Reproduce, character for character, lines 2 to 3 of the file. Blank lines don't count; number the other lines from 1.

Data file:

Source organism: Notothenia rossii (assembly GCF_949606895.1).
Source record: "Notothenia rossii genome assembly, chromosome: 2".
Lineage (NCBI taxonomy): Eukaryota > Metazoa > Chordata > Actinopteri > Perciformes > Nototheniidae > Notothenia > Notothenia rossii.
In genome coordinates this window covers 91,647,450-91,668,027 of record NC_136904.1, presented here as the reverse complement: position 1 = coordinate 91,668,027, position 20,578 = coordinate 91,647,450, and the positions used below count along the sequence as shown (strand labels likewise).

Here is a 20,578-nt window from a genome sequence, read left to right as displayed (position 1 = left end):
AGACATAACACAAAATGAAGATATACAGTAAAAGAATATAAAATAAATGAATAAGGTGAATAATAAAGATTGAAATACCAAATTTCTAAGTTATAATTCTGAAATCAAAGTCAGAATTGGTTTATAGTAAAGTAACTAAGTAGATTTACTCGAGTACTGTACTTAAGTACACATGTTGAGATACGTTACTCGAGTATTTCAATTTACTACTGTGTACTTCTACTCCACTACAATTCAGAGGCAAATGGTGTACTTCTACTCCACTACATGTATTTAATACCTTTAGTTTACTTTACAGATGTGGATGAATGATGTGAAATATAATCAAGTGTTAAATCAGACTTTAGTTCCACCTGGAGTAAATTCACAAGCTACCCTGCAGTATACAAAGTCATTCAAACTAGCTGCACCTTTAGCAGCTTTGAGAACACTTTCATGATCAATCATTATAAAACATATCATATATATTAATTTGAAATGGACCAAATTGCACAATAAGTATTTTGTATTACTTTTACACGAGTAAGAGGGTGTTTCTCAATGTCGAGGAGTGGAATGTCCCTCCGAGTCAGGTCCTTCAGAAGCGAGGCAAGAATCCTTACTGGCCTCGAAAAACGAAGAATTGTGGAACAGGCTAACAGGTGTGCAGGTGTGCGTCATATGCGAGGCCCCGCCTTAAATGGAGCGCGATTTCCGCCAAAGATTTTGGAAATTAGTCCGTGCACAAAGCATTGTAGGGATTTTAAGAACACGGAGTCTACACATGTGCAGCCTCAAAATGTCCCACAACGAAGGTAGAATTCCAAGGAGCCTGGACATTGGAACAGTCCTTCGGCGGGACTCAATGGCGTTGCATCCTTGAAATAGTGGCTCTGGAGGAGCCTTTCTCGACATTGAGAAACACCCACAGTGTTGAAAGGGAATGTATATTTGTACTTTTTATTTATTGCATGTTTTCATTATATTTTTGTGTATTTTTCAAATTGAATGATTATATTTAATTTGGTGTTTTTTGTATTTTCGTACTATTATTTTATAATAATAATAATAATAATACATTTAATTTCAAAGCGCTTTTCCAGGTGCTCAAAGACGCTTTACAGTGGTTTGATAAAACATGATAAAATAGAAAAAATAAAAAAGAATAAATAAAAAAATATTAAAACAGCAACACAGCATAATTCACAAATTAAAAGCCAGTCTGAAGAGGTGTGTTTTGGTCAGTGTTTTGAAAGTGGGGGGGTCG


Source record: "Notothenia rossii genome assembly, chromosome: 2".
Lineage (NCBI taxonomy): Eukaryota > Metazoa > Chordata > Actinopteri > Perciformes > Nototheniidae > Notothenia > Notothenia rossii.